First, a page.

Ad land’s Young Guns: Ayushi Rastogi, Havas India

Ayushi Rastogi, Creative Supervisor - Art, Havas India has tasted success early on in her career. Rastogi, along with her colleague Shilpa Chaudhary were the recipients of the special award at Goafest 2017 for their multi-media campaign aimed at mitigating gender violence. The winning campaign will be funded for production by The Advertising Club (TAC) and the Advertising Agencies Association of India (AAAI). 

What does it takes to climb up the ladder in advertising? Here’s Ayushi Rastogi in her own words... 

How did you get into the role you are serving?
After completing my graduation from Amity University in visual arts, I joined advertising first as a trainee for nine months and then later got confirmed. Like every advertising person, I, too, have hopped skipped and jumped to find a place at Havas. 

What particular skill sets do you think you bring to the table?
My knowledge of art and my middle class upbringing have helped with my ideas and thinking. I feel I can bring small town insights into ideas and can relate to how people outside the metros look at advertising. 

One campaign that you have worked on that you are particularly proud of? Please take us through the making of the campaign.
The campaign is called ‘Par’. It is targeted towards women who face domestic abuse. It aims to tell them to negate any justification... “Par” (means ‘but’ in Hindi). 

The idea started as a poster campaign. But we extended the idea into a TV ad, as well as a series of online ads. The film was shot in the streets of Mumbai in just a day. We went from one street to the other to check which was less crowded, and then found an appropriate moment to take the shot. It was a gruelling experience as we kept moving locations. But the end result really had everyone giving it a round of applause.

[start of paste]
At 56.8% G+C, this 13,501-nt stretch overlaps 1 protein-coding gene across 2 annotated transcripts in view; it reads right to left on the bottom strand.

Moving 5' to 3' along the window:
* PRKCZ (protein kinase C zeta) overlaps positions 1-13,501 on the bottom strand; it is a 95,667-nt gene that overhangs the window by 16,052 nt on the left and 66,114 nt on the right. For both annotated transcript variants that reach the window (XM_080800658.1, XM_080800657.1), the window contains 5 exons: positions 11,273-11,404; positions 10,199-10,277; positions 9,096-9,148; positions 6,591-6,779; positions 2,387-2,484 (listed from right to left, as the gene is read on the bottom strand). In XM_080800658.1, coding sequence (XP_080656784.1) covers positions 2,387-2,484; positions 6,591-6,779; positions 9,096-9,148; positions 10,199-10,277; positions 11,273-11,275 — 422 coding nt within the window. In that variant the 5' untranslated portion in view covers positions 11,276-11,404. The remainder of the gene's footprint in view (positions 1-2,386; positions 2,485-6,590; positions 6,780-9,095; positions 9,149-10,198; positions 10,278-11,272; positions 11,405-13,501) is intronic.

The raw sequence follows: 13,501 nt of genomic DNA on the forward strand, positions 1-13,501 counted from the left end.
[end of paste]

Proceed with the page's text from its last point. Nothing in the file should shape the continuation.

While working on the creatives how do you prepare yourself? What goes on in your mind?
I do not dive directly into brainstorming, I let my mind wonder and only get down to working when I have a free state of mind. I keep jotting down ideas as and when they come to me. Only later do I get down to picking and choosing the ones which seem to stand out. To get my mind ticking, I also look at great advertising campaigns and examples at large. 

Icons in advertising you look up to and how they have influenced you and your work?
There are many, but specifically Piyush Pandey (I am sure every advertising person follows him), Santosh Padhi and Jessica Walsh. It’s not just their work, but their lives, too, have influenced me. 

What are the five most productive things that you do in your everyday routine?
I do not follow a specific pattern, but few things that I do a lot are:

  • I keep doodling, be it an idea or just a funny illustration. I feel it frees my mind.
  • I go through sites randomly to get inspired.
  • I like to read news to be updated.
  • I try and spend as less time on the chair as possible and keep walking about in office.
  • I like to end each day with a good meal. 

Do you think a career in advertising is a viable one in the long term?
While there are many who switch careers, I see advertising as a long marathon. It’s not the miles that you have covered which matter, but the ones you are yet to cover. It can get frustrating at times, but those are the moments where you have to bring that extra energy to use. 

What does it take to succeed in a career like advertising?
Patience in all forms because most of the ideas you do, they do not see the light of day. But you have to be really patient enough to see the ones that do. Advertising success can also be shortlived. So, you actually have to find one success after the other and not lose steam. 

What would be your advice to youngsters planning to enter this industry?

Youngsters should not see this career as a stop-gap career option.

In advertising, you have to earn your stars and only then will you reap the fruits.

The beginning years can be tasking, but those are the ones where you actually learn (and have fun).

Later on, life can get repetitive, and you could end up doing the same thing over and over again. But yes, the beginning is actually where the fun lies. 

Where do you see yourself in five years’ time?
I see myself at a place which is more design specific and caters to new mediums. 

Is there any agency/ organisation that you would like to work with in the future?
I do not have any one organisation in mind because agencies are changing with time, and only future will tell where I belong. I am more attracted to working with people rather than organisations.


News in the domain of Advertising, Marketing, Media and Business of Entertainment

More in Exclusives